"My new question is, you know it's a really fascinating last six months with technology coming out such as AI. A lot of people sitting second guessing their career choices or career trajectories as a result of seeing what technology is now evolving to and shaping into. you are really fascinated,I know because we talked about it, around things such as psychology. I think you're a bit of a neuroscience nerd too like me um so here's what I'm curious about. What do you think or have you got any thoughts or ideas around if people who are in the Atlassian community, in particular who might have a whole lot of skills experience talents. Have you seen any sort of emerging opportunities for people in terms of career or jobs or roles or kind of purposes for people outside of today, what's your thoughts on it?"

Rae: "Yeah definitely,I think the most fascinating part of it is going to be teaching, and actually optimizing how it's used and what it's used for and there's going to be probably a space for people who help you craft the perfect prompt to get what you need out of AI or people who you know have courses where they're using AI as an addendum to that, like as something where it's like ‘okay I'm still here as a person teaching you how to do something offering you a service, but AI is helping’. I know when I was making my website for Hurricane Consulting Squarespace has a tool where you can use AI and so what I would do is I would have it generate a couple of sentences for me where I need to say this but a little bit different and then I would go through and I would rewrite it, but it really does help I think with writer's block for example, because sometimes you need to say the same thing 18 different ways, especially when you're in marketing, there's only so many different ways you can say your value prop for any given product at any given time and I think that's where AI is helpful for existing careers. But obviously teaching AI and using AI to its maximum capacity is also going to be a career path that we see for people because we've seen all the horror stories of ChatGPT where you give it the world's most basic prompt and it gives you something out of left field and there's probably an artistry or a specific way to phrase a question to get exactly what you need. I see a path where we're going to have emerging experts in that area for writing prompts for machine learning for all of these different things and also for AI implementation in existing businesses people who know how to use these tools incredibly well and can go into businesses as a consultant or as a full-time hire and teach businesses how to use AI to actually maximize their efficiency into to its highest capacity, because a lot of people are just slapping AI on their product or into their workflows without a really good idea of how to get the most from it. So I could see that as an emerging Consulting path that we see moving forward."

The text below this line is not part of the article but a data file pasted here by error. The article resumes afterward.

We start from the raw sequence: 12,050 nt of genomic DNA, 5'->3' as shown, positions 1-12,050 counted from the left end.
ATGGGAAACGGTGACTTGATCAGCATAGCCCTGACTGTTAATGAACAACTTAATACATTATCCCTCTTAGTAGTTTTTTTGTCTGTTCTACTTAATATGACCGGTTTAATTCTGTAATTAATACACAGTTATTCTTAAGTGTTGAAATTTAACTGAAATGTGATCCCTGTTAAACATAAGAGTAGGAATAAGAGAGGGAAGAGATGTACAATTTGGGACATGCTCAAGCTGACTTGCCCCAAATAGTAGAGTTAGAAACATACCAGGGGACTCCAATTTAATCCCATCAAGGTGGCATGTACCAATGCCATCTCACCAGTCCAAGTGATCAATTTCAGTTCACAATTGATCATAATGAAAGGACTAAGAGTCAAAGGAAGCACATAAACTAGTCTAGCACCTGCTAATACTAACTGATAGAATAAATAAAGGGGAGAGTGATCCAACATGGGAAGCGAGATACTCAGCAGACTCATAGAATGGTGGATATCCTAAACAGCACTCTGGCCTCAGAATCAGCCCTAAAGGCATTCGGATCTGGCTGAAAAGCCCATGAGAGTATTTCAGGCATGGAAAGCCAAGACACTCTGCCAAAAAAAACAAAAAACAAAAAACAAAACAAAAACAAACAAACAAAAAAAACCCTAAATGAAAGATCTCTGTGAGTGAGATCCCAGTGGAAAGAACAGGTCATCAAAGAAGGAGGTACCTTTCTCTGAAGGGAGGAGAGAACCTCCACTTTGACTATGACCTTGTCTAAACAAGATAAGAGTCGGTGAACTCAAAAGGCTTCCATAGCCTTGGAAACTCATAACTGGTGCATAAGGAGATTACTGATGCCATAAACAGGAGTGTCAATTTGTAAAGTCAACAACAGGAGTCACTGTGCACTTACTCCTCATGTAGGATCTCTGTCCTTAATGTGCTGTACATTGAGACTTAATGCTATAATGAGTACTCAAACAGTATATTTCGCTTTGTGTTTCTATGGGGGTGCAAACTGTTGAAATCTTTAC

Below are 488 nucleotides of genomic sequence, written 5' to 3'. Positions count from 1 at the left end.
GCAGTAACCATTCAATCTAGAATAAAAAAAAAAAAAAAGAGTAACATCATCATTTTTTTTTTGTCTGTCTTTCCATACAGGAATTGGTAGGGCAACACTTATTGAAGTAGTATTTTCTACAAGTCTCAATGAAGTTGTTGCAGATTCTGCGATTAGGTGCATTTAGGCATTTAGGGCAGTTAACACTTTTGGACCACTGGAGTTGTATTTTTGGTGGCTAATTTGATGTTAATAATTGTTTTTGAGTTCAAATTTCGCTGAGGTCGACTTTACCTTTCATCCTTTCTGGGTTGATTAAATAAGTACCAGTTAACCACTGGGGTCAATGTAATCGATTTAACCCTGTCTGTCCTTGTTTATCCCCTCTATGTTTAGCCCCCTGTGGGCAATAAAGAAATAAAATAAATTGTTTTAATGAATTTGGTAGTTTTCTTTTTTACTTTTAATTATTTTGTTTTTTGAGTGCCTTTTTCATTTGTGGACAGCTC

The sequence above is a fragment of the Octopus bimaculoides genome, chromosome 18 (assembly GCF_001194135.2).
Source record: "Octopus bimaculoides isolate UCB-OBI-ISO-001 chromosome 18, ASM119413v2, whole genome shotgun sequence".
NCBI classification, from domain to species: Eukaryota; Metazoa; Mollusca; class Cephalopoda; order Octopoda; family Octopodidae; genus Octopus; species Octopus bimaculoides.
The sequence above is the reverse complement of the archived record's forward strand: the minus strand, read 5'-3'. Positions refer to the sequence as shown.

Stu: "Yeah I'm totally with you, and do you think, again just putting this into the Atlassian realm, that we're only just getting started with these tools and that there's going to be niche opportunities. So I think a lot of people are sitting there going ‘oh you know AI will come up with really uh good answers can write stuff for you’ like a content writer and sometimes it's off the mark like you said. What I'm fascinated with is, as large organizations who own frameworks such as Jira, so they own the framework and they're layering in AI in  a very small space at the moment which is a smart and careful way. I think that Atlassian should be incorporating the product but then I think if you drop AI into um Confluence -  mind-blowing in terms of go back over my tickets and come up with notes over here, and there's already apps Partners who are doing similar types of things based on Atlassian Niche data. I feel like we're just at the start. Are there any areas that you think would be that AI could incorporate or help if you were a blue sky kind of AI inside the Atlassian world? What's your thoughts on that? Is there anything that springs to mind and I am putting you on the spot I get it?"